New technologies can be defined as ‘those that are currently being developed or will be developed in the next 5 to 10 years, and which will alter our living environment.’
New technologies include a variety of technologies within artificial intelligence, biometrics, robotics, virtual reality and many more.
This area will focus on creating computer systems that mimic or simulate human intelligence. Artificial intelligence is where machines are programmed to imitate a human.
Cars that can self-park already exist and cars that drive themselves are also available. These could drastically reduce road accidents.
People can leave them running whilst they enjoy extra spare time.
Biometrics is where parts of a person's body are used for identification purposes. Examples used are finger prints.
Voice recognition - pitch, tone and frequency of voices are unique and can be analysed to identify people.
Secure phones - we use our mobile phones for everything from social media to shopping online. They need to be as secure as possible in order to protect the valuable data that they contain. A Smartphone now uses fingerprint readers, retina or voice recognition technology to identify the true owner. It will not unlock for an individual it does not recognise.
Robots are used to perform a wide range of physical tasks – sometimes very difficult tasks.
- Manufacturing robots - performing repetitive tasks such as welding
- Carrier robots - carrying heavy loads over dangerous terrain
- Domestic robots - used to perform cleaning tasks such as vacuuming
- Exploration robots - used to visit and send images from other planets
Robots can safely carry out tasks that are sometimes too dangerous for humans – such as defusing bombs, and search and rescue operations in buildings destroyed by earthquakes. Robots are used in spraying cars to speed up the process, provide consistency and reduce costs.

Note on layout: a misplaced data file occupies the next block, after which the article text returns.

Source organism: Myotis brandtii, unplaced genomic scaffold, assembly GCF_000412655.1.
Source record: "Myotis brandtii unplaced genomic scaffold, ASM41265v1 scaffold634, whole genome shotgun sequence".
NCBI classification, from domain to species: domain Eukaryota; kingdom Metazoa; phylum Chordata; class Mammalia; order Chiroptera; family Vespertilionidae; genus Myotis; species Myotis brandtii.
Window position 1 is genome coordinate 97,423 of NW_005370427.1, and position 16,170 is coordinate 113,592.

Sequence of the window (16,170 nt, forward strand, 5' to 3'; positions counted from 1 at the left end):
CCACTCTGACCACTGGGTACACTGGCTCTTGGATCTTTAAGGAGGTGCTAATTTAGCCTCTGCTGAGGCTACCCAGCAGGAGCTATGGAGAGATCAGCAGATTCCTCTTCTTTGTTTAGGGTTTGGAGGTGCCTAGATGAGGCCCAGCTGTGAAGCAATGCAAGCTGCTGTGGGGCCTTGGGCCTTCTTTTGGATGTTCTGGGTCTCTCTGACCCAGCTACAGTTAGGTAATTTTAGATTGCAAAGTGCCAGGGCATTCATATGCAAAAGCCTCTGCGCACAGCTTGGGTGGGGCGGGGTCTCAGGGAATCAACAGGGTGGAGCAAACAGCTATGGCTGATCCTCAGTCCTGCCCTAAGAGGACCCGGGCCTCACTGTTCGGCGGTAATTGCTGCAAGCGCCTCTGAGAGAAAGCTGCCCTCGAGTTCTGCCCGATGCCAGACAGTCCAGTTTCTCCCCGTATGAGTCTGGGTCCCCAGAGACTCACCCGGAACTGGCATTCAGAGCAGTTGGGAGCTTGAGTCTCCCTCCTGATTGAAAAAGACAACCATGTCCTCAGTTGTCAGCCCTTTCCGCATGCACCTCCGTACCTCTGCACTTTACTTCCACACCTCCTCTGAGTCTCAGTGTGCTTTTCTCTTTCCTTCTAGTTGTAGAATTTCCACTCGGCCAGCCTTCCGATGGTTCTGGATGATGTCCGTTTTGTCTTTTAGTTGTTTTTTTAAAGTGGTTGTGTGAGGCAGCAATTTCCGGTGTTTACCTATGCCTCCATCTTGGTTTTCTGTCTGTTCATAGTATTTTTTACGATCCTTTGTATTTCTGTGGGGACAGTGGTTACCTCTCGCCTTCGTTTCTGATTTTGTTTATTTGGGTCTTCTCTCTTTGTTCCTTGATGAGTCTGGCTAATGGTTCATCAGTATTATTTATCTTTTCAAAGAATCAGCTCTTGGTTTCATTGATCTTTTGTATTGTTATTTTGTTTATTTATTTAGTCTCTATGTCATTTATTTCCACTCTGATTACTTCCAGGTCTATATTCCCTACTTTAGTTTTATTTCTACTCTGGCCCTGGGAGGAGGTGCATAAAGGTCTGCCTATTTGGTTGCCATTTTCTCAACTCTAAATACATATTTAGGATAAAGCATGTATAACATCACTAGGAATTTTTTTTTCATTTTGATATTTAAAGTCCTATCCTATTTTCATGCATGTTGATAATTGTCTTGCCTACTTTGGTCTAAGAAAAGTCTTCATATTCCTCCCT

If robots can carry out domestic chores, this frees up more time for us to spend as we wish. This could mean more time spent at work or for more enjoyable activities such as socialising.
Virtual reality is where computers are used to create an artificial environment that users can interact with as if it were real.
Eye Goggles produce the 3D images that make up the artificial world. The goggles project slightly different views into each eye and this fools your brain into thinking that the scene is 3D. Virtual chairs look solid.
Virtual buildings allow designers and architects to walk around to experience what the building would look like when completed and check for potential errors before the actual building is constructed.
Virtual buildings will also be able to be tested against factors such as earthquakes to see what effects they would have on the current design.
This allows designers and architects to modify designs quickly and cheaply and will, potentially, allow for the development of much larger and safer buildings than we currently have.